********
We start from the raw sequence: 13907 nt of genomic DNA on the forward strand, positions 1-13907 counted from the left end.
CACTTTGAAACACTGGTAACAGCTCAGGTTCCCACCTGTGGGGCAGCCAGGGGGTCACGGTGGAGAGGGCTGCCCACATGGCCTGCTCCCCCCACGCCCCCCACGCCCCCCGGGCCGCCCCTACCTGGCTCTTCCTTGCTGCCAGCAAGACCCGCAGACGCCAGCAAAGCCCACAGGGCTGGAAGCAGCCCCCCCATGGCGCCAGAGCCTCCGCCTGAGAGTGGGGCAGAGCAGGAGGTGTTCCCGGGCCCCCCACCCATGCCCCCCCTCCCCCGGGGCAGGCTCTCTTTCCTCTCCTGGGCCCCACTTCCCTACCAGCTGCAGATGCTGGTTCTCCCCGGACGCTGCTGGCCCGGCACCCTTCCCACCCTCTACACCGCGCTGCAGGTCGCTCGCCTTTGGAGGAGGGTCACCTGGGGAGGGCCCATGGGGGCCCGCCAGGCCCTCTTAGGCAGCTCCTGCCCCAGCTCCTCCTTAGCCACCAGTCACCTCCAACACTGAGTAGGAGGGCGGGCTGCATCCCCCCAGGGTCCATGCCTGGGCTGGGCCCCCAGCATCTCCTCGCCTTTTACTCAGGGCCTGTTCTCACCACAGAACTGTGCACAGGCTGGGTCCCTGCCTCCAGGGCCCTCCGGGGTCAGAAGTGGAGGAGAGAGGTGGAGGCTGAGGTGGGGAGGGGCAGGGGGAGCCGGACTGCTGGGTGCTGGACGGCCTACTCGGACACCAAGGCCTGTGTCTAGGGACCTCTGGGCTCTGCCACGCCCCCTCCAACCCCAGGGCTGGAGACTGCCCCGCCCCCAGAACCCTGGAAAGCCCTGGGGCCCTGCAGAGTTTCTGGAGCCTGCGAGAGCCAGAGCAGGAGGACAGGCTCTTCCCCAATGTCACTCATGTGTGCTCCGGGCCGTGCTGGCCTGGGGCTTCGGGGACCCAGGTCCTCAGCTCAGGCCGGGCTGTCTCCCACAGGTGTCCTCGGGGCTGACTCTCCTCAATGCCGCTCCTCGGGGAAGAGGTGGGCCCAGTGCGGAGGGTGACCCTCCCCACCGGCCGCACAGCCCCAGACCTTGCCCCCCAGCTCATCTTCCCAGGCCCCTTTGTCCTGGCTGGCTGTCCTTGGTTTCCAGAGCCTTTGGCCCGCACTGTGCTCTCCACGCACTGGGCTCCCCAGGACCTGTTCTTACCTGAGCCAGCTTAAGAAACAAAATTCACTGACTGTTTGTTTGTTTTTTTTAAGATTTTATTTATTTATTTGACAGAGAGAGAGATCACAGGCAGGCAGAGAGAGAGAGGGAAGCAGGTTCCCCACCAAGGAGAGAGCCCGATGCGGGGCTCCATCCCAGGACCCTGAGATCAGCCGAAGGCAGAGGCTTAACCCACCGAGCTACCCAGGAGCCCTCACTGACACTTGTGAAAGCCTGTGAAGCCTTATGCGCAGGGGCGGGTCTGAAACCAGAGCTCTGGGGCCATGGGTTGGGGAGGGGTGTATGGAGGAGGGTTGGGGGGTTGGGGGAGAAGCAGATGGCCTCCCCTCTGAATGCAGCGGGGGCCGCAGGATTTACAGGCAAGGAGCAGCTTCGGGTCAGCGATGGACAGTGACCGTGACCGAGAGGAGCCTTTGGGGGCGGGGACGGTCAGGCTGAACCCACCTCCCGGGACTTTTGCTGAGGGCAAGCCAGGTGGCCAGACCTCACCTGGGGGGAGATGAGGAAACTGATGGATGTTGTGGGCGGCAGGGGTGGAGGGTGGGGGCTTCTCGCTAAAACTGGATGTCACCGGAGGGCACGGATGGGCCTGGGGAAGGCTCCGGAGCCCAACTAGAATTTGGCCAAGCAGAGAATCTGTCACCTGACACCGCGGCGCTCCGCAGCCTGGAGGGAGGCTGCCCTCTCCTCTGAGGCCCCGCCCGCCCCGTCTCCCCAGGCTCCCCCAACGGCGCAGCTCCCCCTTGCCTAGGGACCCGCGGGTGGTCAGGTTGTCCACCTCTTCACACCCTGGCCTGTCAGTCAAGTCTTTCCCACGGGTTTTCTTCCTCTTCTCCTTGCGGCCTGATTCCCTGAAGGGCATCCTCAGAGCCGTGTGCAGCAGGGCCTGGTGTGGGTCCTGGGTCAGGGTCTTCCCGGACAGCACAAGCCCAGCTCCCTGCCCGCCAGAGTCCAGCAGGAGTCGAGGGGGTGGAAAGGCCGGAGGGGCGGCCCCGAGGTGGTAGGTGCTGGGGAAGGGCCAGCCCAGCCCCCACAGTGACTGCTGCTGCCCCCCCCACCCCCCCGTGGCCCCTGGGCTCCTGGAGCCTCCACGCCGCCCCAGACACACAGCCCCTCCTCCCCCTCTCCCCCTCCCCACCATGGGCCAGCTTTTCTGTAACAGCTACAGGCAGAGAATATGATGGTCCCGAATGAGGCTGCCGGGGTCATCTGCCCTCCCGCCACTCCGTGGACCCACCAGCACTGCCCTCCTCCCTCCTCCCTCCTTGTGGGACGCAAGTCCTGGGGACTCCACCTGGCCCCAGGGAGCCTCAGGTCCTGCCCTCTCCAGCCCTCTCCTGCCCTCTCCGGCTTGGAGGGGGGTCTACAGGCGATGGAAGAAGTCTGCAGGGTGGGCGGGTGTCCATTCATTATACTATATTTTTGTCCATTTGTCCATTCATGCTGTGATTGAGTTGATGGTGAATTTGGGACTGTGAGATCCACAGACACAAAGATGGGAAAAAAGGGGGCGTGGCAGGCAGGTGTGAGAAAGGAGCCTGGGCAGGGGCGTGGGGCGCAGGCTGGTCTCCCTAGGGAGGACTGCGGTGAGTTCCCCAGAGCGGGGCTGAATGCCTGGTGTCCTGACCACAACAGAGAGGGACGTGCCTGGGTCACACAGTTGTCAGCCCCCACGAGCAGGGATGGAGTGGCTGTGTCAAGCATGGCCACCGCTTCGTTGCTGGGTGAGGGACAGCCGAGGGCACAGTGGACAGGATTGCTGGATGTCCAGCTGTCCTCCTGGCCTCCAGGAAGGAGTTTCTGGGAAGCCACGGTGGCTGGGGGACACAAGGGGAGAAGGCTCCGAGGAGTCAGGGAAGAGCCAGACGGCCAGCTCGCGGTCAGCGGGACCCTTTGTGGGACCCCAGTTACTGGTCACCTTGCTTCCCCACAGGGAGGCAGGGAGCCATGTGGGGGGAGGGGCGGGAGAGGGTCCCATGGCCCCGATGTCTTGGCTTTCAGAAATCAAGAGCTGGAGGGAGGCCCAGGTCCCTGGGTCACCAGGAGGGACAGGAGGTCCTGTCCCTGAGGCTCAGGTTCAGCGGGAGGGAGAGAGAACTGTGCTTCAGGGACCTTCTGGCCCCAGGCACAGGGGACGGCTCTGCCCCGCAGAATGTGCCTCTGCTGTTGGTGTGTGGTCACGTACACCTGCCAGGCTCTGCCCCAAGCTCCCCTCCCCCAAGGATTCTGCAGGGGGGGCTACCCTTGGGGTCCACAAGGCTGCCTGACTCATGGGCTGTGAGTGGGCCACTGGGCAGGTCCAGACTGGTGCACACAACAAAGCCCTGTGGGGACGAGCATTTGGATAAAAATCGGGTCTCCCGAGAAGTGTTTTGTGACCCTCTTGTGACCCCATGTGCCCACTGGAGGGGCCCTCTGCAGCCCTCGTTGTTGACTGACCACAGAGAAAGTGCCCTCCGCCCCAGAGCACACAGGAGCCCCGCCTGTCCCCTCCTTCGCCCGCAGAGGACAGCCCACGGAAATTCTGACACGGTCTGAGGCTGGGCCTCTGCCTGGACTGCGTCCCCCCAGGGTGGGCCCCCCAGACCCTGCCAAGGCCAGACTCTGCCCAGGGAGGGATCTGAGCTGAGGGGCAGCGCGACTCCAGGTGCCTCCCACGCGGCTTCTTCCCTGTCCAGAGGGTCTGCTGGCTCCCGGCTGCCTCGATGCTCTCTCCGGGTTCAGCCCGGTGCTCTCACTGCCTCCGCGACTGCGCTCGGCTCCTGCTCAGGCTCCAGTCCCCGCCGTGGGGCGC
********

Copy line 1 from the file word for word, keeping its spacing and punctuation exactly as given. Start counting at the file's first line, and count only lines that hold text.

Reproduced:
We start from the raw sequence: 13907 nt of genomic DNA on the forward strand, positions 1-13907 counted from the left end.